FIELD OF THE INVENTION

The present invention relates to reconstructing three-dimensional (3D) models from a sequence of two-dimensional (2D) images. More particularly the invention is directed to reconstructing 3D models of an object from 2D video sequences taken from the object which may be features of a living object, for example, the face of a human being.

In overall concept of the present invention, it is directed to the method for 3D object or face reconstruction from a video sequence using a generic model in which the 3D reconstruction algorithm and the generic model are handled separately in order that the final 3D object or face model retains the specific features of the object or face in the video sequence even when these features are different from those of the generic model.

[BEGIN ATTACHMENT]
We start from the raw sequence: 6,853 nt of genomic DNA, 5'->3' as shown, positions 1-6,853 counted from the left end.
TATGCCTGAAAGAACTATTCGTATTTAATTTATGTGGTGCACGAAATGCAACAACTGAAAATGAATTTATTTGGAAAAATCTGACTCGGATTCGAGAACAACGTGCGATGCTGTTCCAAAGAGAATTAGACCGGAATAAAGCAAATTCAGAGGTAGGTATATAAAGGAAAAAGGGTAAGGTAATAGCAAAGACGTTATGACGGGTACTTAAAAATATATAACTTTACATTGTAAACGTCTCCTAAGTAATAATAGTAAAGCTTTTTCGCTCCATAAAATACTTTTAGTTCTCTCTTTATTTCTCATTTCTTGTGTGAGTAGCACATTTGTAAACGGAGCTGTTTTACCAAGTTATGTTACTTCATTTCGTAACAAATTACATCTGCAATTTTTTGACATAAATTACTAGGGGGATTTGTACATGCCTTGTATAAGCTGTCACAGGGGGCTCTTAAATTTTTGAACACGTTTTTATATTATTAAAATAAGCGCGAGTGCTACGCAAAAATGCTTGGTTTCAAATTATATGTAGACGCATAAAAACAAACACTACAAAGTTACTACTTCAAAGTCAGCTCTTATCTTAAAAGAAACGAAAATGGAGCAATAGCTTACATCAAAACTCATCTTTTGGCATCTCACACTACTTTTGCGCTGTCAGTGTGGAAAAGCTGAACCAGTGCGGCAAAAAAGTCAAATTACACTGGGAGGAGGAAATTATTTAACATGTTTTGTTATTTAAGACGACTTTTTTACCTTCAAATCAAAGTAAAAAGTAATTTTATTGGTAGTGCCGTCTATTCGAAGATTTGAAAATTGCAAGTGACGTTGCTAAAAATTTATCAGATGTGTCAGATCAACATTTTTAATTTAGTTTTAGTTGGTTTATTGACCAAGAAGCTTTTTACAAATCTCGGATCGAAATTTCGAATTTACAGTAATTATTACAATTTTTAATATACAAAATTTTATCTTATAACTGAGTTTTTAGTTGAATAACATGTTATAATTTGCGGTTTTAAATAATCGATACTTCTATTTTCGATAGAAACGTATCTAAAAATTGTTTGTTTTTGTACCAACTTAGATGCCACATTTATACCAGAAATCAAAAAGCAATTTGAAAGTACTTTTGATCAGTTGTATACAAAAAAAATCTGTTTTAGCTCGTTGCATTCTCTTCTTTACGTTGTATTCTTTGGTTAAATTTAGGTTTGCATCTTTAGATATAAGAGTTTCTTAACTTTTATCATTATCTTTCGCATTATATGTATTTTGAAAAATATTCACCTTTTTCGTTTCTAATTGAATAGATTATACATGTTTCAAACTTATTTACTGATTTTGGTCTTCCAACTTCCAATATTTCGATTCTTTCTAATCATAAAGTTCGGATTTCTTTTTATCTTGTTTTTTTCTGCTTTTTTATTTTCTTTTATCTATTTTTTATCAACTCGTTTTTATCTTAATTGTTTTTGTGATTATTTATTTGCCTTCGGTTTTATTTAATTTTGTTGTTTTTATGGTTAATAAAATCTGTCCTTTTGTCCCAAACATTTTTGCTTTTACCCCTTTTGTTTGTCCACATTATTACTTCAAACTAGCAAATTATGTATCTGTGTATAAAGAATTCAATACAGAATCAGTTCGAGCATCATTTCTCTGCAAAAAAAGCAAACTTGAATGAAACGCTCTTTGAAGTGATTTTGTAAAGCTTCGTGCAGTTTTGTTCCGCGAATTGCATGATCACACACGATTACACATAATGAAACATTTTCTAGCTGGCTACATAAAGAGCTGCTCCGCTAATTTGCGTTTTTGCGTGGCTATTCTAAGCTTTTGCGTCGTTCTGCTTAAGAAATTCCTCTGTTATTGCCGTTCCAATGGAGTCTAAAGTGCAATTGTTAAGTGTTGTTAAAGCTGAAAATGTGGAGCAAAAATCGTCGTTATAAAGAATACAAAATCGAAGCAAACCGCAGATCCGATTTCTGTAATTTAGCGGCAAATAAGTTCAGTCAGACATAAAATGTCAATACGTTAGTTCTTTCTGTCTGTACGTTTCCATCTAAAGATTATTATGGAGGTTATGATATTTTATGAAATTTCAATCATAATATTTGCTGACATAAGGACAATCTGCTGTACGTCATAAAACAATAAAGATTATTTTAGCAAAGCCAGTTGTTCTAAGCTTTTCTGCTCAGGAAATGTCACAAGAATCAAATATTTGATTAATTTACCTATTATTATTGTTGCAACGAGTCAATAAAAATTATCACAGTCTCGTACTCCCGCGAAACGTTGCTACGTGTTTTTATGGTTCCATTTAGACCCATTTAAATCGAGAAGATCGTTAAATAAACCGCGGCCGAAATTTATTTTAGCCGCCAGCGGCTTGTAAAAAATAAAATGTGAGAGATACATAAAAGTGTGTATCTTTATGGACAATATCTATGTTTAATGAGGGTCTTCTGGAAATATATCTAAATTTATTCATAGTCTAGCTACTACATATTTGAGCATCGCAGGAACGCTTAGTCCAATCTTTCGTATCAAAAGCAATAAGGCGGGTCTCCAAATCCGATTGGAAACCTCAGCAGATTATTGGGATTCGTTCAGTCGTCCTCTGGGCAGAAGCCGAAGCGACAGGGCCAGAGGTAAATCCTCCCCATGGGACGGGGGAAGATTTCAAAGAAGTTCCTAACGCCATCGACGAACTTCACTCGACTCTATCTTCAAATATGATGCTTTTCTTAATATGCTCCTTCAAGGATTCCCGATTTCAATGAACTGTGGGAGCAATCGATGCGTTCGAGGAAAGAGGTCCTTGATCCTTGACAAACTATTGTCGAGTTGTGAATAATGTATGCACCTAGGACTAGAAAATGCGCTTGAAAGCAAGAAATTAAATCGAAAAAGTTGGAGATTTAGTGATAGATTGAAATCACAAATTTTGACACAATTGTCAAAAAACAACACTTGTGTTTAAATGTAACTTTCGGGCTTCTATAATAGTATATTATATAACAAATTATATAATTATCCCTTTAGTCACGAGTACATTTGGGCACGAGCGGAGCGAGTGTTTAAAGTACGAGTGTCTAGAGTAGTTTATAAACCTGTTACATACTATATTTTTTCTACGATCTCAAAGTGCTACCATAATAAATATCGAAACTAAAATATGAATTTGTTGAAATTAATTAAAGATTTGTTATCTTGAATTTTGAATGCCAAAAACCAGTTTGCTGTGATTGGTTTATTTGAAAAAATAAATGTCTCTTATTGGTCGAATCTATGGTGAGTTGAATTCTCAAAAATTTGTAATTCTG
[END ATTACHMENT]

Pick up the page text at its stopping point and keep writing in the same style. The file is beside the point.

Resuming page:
BACKGROUND OF THE INVENTION